Philotheca obovalis is a shrub to 1 metre tall, with slightly hairy stems.
It is mainly found in the Blue Mountains area of NSW, between Springwood-Katoomba, northwards to east and north-east of Cullen Bullen. There are some disjunct records (possibly erroneous) further south with a verified patch much further south north-east of Nimmitabel at Kydra (Kydra Mountain) on the southern tablelands.
It is found in heathland and shrubland on sandstone.
Philotheca spp. have simple and alternate leaves (a trait it shares with its relative, Citrus), often with conspicuous oil glands and odorous.
In this species the leaves are broadly ovate to cordate (heart-shaped) with the narrower end towards the base, to 10 mm long, and to 10 mm wide and slightly warty on the lower surface.
Philotheca spp. produce flowers in leaf axils or at the terminals, often reduced to single flowers with leaves in-between or in cymose or racemose groups. Flowers have 5 sepals (rarely 4) and 5 petals (rarely 4).
In this species, flowers are borne singly in leaf axils on a pedicel to 3 mm long with six small bracteoles at the base, with white petals, sometimes tinged with pink, with flowers up to 15 mm across and about 6 mm long, occurring in Spring.
The fruit of Philotheca is a schizocarp-capsule – which splits into equal segments on maturity which each segment called a coccus (plural cocci). In this species, the capsule is about 4.5 mm long.
Not much is currently known about the cultivation of this species. It is not often cultivated and is reported to be unreliable. This may be due to its natural habitat in higher areas.
It requires a well-drained moist soil, preferably in semi shade and should be given reliable moisture.
Philothecas can be challenging to grow but often with more success than the related Boronias. They are very attractive in flower and well worth the effort.
In a garden situation, they grow best in a well-drained soils in full sun. They can succumb quickly to poor drainage. Place in a well-drained sandy soil, in semi-shade to full sun, preferably on a slope. Lightly prune after flowering to maintain compact shape. Flowers attract bees and butterflies.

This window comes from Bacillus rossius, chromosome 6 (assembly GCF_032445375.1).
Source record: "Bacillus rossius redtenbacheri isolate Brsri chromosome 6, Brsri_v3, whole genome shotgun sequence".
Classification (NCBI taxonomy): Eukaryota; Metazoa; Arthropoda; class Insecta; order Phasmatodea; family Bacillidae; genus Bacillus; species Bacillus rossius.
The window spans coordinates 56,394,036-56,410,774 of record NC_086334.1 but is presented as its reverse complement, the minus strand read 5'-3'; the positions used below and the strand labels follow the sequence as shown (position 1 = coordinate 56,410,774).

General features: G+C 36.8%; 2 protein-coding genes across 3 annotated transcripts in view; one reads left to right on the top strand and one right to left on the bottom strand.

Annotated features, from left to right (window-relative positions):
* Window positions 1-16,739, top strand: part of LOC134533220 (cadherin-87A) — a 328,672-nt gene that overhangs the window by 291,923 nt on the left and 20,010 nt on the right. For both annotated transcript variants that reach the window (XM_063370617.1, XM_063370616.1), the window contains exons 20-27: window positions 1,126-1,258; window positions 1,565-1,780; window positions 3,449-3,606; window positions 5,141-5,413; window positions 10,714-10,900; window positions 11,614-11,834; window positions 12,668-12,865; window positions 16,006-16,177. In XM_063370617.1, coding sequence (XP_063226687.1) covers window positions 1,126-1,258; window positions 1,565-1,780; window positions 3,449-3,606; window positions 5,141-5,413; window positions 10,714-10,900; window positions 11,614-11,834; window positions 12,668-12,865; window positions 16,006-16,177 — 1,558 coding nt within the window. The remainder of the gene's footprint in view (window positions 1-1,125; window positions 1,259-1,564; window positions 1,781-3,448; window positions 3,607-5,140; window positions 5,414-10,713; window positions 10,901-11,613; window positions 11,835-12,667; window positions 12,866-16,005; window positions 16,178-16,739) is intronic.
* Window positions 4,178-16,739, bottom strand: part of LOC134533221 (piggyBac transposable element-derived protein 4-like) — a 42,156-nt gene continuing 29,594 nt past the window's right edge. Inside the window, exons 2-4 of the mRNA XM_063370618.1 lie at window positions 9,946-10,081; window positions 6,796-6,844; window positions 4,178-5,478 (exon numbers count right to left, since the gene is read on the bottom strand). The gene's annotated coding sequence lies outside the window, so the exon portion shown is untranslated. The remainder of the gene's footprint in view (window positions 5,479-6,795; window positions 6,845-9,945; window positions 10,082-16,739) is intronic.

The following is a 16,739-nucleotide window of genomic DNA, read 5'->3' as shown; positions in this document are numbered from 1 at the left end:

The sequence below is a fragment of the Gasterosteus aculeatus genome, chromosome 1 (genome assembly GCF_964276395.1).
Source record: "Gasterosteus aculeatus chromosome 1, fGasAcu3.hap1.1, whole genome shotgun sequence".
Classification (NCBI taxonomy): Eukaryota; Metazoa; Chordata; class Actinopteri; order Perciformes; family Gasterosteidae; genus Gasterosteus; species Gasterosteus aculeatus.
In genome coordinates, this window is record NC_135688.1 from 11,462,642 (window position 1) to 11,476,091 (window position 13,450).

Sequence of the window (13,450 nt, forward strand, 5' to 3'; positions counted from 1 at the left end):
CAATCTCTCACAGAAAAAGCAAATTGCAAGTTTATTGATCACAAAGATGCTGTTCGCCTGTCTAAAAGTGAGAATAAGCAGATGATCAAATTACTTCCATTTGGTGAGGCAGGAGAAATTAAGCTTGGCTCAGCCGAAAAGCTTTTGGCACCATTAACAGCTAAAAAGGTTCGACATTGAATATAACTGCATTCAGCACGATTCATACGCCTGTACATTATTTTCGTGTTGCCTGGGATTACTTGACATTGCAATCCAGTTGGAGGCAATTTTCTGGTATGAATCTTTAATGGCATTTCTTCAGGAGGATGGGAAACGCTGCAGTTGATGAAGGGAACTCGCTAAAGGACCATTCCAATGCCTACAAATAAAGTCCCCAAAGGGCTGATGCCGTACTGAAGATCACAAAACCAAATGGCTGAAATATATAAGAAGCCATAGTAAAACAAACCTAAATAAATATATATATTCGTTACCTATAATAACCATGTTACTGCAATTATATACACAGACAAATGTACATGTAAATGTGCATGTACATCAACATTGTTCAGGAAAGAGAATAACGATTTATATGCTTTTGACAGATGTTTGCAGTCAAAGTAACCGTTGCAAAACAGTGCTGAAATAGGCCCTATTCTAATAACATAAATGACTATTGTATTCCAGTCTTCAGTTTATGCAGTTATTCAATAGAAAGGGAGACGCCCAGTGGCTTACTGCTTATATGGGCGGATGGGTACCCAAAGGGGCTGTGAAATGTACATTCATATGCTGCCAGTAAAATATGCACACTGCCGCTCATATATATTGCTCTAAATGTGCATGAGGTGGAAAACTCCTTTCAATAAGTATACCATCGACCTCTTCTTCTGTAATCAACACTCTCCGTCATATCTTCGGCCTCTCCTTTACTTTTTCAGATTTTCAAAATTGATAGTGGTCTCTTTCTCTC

Very useful in rockeries and sloping gardens.
In common with most members of the Rutaceae, propagation from seed is difficult. Cuttings usually strike readily from current season’s growth but some species can be slow to form roots.
Philotheca is a genus of about 50 species, all are endemic to Australia with species in every state except the Northern Territory. NSW currently has 16 species. Many plants formerly in Eriostemon are now in this genus.
Most Philotheca plants would die in a fire and regenerate from the seedbank.
Philotheca – was first described by Edward Rudge in 1812. As there are some reported variations on the meaning – the Latin of Rudge in his publication was transcribed for these profiles as follows:
all as in Eriostemone, but the habit is very different from that of the ericoid branches; The terminal flowers and the filaments below, enlarged into the naked box, whence the name.
It has been reported that Psilos (ψιλός) refers to “naked” or “bare” in Ancient Greek. Philos (φίλος) in Greek tends to mean “friend”. Philia (φιλία) in Ancient Greek means “highest form of love”
The suffix -theca refers to “box” or “case” in Ancient Greek. Hence, it is thought the name means “naked-box” or “loving-box” referring to the condition of the 10 (or 8) stamens that are fused at the base and forming a box-like structure. (Note: this is not the case in all species with some having free stamens).
obovalis – from Latin ob – meaning “reversely” and ovalis meaning “oval”, referring to the obovate leaf shape (widest at terminal).
This species is not considered to be at risk of extinction in the wild. It is regarded as rare in the wild and classified as 3RCa under the ROTAP (Rare or Threatened Australian Plants (Briggs and Leigh, 1988)) publication).
NSW Flora Online (PlantNET) – Philotheca obovalis profile page.
Wikipedia – Philotheca obovalis profile page
Australian Native Plants Society Australia – Philotheca obovalis profile page